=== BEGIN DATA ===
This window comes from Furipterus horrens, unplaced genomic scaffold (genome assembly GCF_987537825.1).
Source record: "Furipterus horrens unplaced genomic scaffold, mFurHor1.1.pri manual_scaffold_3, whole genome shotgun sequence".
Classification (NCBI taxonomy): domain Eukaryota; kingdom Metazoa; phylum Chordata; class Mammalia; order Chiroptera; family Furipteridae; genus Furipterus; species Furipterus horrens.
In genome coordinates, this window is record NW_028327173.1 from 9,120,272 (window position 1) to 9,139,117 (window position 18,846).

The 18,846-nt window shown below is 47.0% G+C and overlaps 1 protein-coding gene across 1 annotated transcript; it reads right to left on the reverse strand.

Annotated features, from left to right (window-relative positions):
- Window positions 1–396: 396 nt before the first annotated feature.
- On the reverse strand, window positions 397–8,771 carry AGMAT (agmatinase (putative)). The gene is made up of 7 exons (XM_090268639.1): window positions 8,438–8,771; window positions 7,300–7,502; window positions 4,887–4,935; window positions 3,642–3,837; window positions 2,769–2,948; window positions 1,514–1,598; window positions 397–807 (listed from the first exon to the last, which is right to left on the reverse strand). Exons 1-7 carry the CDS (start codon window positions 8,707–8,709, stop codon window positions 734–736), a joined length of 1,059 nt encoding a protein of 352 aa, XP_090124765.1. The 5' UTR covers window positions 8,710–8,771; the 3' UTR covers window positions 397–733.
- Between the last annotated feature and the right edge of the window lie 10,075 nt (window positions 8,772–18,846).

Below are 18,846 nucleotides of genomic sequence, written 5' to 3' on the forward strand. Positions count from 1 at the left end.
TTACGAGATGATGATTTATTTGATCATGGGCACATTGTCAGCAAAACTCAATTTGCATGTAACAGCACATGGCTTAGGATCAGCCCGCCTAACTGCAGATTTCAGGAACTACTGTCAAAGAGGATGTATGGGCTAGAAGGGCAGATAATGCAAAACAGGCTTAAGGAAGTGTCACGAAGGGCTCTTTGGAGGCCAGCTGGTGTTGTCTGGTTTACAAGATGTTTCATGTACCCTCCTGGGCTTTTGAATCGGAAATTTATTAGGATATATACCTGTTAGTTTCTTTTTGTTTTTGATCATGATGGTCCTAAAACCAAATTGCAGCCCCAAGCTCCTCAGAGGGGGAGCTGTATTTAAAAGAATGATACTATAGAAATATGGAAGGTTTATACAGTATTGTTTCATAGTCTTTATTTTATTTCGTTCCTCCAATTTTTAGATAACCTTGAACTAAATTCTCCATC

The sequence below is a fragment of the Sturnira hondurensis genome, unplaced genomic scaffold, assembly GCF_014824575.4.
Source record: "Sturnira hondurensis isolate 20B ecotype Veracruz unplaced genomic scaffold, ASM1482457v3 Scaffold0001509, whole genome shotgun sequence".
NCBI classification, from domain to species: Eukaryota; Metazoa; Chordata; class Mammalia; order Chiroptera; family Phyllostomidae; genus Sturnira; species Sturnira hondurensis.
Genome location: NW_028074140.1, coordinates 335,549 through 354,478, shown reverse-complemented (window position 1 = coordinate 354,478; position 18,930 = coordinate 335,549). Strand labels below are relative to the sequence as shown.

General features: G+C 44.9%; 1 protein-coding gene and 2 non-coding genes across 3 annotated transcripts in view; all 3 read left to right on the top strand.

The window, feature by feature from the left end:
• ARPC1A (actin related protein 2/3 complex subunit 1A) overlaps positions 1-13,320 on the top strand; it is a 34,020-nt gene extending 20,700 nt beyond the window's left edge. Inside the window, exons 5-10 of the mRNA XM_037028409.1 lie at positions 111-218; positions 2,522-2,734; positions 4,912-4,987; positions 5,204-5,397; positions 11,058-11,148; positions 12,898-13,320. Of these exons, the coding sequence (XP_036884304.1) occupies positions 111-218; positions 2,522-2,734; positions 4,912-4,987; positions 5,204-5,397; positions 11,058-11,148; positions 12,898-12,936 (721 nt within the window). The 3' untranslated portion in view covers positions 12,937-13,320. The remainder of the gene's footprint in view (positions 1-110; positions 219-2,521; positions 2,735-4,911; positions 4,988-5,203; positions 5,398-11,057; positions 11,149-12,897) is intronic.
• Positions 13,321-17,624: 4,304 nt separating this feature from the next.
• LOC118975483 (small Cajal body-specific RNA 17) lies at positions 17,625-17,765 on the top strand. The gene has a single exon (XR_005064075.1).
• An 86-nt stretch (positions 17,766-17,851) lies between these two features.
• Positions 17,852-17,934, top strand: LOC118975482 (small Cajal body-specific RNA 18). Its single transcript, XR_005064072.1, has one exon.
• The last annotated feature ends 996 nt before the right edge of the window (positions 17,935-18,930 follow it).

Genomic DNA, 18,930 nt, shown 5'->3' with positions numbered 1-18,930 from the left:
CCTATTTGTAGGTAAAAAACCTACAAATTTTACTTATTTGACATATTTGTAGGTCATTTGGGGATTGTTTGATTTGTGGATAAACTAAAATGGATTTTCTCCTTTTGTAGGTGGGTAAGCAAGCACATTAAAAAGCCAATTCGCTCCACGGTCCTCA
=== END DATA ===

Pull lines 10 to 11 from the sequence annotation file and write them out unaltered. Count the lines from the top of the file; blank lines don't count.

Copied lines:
Below are 18,846 nucleotides of genomic sequence, written 5' to 3' on the forward strand. Positions count from 1 at the left end.
TTACGAGATGATGATTTATTTGATCATGGGCACATTGTCAGCAAAACTCAATTTGCATGTAACAGCACATGGCTTAGGATCAGCCCGCCTAACTGCAGATTTCAGGAACTACTGTCAAAGAGGATGTATGGGCTAGAAGGGCAGATAATGCAAAACAGGCTTAAGGAAGTGTCACGAAGGGCTCTTTGGAGGCCAGCTGGTGTTGTCTGGTTTACAAGATGTTTCATGTACCCTCCTGGGCTTTTGAATCGGAAATTTATTAGGATATATACCTGTTAGTTTCTTTTTGTTTTTGATCATGATGGTCCTAAAACCAAATTGCAGCCCCAAGCTCCTCAGAGGGGGAGCTGTATTTAAAAGAATGATACTATAGAAATATGGAAGGTTTATACAGTATTGTTTCATAGTCTTTATTTTATTTCGTTCCTCCAATTTTTAGATAACCTTGAACTAAATTCTCCATC